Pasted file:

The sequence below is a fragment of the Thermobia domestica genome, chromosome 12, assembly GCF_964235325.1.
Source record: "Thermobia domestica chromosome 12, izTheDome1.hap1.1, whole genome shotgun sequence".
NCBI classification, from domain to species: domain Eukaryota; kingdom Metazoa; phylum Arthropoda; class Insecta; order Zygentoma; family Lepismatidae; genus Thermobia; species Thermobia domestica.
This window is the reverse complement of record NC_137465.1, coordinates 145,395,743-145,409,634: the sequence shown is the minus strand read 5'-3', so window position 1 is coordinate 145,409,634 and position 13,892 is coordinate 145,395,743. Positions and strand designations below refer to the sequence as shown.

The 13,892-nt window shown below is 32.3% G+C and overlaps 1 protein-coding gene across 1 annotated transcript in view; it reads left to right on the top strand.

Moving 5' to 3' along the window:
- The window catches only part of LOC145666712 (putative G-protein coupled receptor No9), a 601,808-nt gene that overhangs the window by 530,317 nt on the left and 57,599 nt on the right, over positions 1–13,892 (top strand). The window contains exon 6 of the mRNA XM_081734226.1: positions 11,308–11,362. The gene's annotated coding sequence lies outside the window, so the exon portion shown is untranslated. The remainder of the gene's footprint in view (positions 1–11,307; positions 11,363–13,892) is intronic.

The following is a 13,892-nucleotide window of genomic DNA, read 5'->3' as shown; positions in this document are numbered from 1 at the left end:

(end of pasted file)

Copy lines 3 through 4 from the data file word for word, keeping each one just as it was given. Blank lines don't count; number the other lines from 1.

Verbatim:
NCBI classification, from domain to species: domain Eukaryota; kingdom Metazoa; phylum Arthropoda; class Insecta; order Zygentoma; family Lepismatidae; genus Thermobia; species Thermobia domestica.
This window is the reverse complement of record NC_137465.1, coordinates 145,395,743-145,409,634: the sequence shown is the minus strand read 5'-3', so window position 1 is coordinate 145,409,634 and position 13,892 is coordinate 145,395,743. Positions and strand designations below refer to the sequence as shown.